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Don’t Let Me Be Misunderstood

by Ernie McCray 10.24.2013 Encore

By Ernie McCray

I’m not, necessarily, one for seeing movies or plays or other things that are staged more than once unless there’s something really special about it. That being said I can’t wait to take in my friend Calvin Manson’s wonderfully soulful musical “Don’t Let me Be Misunderstood” again.

I highly recommend this beautifully crafted piece of theater because it’s so personal to me. It features the songs of one of my show-people-heroes, Nina Simone. This inimitable singer and pianist not only dazzled the world with her sultry sincere soulful voice but she also, at the same time, actively pursued dreams of that world being one where all people live in freedom. With dignity. Like Robeson and Belafonte. That kind of service to humanity resonates deeply within me.

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Gentle Fathers in the Wild

by Ernie McCray 09.26.2013 Columns

By Ernie McCray

I hadn’t camped since Nancy died in ’09. But there I was, this past weekend, laying my sleeping bag down on the ground, to spend some time in the wilderness, near Julian, for two days and two nights with some of the most delightful people one could ever meet in life. It would be an understatement to define those moments as nice.

I mean we were living good, just kicking back, underneath a sky that was black as it could be considering that there was a full moon at play, eating meals off the grill, over burning logs we needed to feel cozy in the evening chill.

It had been a while but nothing had changed since the days when Nancy and I and our offspring would get out into the woods. Like back then, no sooner than I stepped out of my car my spiritual nature rose to the fore. At first it was a reaction to the sheer majesty of it all: the emerging colors of autumn all around me in the oak and cedar and pine trees, the knowing that I was surrounded by mule deer and wild turkeys with bobcats and mountain lions watching the whole scene, the fresh air. How could my soul not feel moved when I was, by the very environment I found myself in, feeling such a connection to nature’s wonders?

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A New Day at San Diego’s City Hall?

by Ernie McCray 09.05.2013 Columns

by Ernie McCray

The other night while watching tv I heard interim San Diego Mayor, Todd Gloria, mention that it’s “A new day at City Hall.”

Well, I’ve witnessed many a “new day” in my life and what’s going on today in City Hall doesn’t look anything like any one of those days to me. Instead, it looks like the same old same old to the millionth degree.

Oh, but there was a new day at City Hall. Not too long ago. And it wasn’t like any “new day” I have ever experienced before. It was something to behold. True blue. I mean no mayor, as in none, before Bob Filner, had ever cited visions for our city that coincided with mine, a vision that included people like me, many of us South of 8, activists, artists, performers, non-profit folks and business folks of common means, all trying to meet our community’s needs.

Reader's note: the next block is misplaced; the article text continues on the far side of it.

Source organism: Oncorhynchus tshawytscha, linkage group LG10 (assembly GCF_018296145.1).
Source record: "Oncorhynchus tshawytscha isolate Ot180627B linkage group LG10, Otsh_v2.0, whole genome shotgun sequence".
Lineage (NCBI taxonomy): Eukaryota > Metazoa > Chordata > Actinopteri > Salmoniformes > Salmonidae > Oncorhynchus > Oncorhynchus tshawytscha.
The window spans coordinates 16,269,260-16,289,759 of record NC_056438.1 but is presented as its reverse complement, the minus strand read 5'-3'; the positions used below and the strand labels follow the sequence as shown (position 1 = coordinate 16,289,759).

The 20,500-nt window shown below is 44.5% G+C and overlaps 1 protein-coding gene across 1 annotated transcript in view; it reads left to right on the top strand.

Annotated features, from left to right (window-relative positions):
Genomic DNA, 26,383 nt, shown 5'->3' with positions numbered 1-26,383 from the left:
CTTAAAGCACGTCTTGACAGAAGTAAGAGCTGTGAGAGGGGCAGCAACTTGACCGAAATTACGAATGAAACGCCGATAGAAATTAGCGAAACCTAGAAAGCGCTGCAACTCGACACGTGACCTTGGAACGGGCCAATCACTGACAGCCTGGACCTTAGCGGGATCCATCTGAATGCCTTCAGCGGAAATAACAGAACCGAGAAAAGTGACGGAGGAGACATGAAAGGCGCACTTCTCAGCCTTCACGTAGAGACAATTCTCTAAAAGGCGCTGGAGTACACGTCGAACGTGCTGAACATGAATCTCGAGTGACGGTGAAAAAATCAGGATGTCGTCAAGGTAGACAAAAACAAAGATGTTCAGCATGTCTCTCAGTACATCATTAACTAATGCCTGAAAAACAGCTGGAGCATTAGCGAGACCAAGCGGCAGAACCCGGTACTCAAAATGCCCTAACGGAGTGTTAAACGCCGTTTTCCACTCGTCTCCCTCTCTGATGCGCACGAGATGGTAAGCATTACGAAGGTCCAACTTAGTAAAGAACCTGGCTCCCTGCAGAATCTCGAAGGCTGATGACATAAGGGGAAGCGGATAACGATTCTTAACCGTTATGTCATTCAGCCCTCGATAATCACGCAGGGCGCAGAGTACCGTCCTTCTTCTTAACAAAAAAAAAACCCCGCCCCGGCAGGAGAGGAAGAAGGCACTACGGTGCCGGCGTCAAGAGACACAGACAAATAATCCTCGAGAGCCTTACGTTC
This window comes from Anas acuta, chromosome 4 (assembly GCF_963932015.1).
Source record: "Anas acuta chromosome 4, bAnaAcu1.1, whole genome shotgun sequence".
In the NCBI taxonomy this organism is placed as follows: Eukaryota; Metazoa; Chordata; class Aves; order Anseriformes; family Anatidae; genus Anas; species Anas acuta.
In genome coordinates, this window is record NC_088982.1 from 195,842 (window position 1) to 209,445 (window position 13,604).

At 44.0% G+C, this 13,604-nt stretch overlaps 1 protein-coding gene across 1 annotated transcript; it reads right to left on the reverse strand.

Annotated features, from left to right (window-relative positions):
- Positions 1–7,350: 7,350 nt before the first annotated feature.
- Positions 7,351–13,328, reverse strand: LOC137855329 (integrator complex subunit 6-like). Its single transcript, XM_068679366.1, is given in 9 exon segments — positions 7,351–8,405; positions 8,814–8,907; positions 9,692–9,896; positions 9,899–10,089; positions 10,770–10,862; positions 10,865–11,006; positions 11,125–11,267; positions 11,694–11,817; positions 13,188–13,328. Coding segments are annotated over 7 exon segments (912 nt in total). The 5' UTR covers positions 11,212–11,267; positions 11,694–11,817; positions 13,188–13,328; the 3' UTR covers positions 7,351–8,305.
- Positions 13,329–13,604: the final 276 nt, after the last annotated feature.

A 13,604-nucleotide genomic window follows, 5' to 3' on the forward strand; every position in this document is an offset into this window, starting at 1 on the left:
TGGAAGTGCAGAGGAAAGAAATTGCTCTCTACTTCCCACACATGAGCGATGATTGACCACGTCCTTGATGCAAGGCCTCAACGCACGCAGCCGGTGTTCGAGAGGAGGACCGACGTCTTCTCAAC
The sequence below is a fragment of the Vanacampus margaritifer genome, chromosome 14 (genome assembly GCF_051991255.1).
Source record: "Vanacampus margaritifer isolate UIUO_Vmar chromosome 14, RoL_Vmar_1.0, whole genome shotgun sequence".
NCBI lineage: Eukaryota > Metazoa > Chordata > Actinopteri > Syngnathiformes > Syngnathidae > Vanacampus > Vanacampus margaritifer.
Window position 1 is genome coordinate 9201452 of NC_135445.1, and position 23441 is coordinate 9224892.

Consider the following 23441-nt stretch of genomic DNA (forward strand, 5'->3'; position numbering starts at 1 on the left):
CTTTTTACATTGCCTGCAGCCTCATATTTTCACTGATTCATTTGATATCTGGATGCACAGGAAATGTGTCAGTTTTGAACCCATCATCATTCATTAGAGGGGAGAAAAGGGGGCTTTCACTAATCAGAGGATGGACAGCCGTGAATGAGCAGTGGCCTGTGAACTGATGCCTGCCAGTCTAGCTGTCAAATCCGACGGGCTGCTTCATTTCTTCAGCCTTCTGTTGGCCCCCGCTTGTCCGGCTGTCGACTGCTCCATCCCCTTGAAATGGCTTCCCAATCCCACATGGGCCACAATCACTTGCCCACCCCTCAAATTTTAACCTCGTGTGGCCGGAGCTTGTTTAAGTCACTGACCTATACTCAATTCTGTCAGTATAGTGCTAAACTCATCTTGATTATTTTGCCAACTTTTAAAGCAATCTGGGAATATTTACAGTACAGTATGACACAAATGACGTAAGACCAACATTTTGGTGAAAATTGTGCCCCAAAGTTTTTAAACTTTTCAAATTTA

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City Heights, My Hero in the Era of “The New Jim Crow”

by Ernie McCray 09.03.2013 Courts, Justice

By Ernie McCray

If a community could be labeled a hero then City Heights would be mine. I’ve loved the community for a long time. I used to live there back in 68 or 69 – when I was trying to get my life back in line after it had been weakened by more drama than one would find in a telenovela storyline. So, to my delight, I rediscovered the light in City Heights. That bonded us.

The word around town in those days was that there were streets in the neighborhoods that were “kind of rough” and there was some truth to that but I’ve kept the love.

Over time, though, “rough” became a pretty apt description of the area. Gang banging and drug handling came more and more on the scene. Abodes were crumbling. Citizens had nowhere to go to ask questions as there were no “public services” to speak of. Some definition of “disenfranchised” has to be included in that picture somewhere.

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Feeling Zihua

by Ernie McCray 08.27.2013 Columns

by Ernie McCray

I love getting out into the world and I’m particularly fond of spending time in Zihuatanejo, Guerrero, Mexico with Maria, mi querida.

That little seaport town and its surroundings compose a world of beaches and bays and mountains and lush jungles and mahogany colored peoples – and kick-ass mosquitos who seem to savor the taste of tall old black men.

This part of the world, as I learn more about it, gives rise to my spiritual nature, granting me a sense of what it must have been like for the Tarascan, Aztec, Toltec, Olmec and Maya peoples who walked this world many yesterdays ago.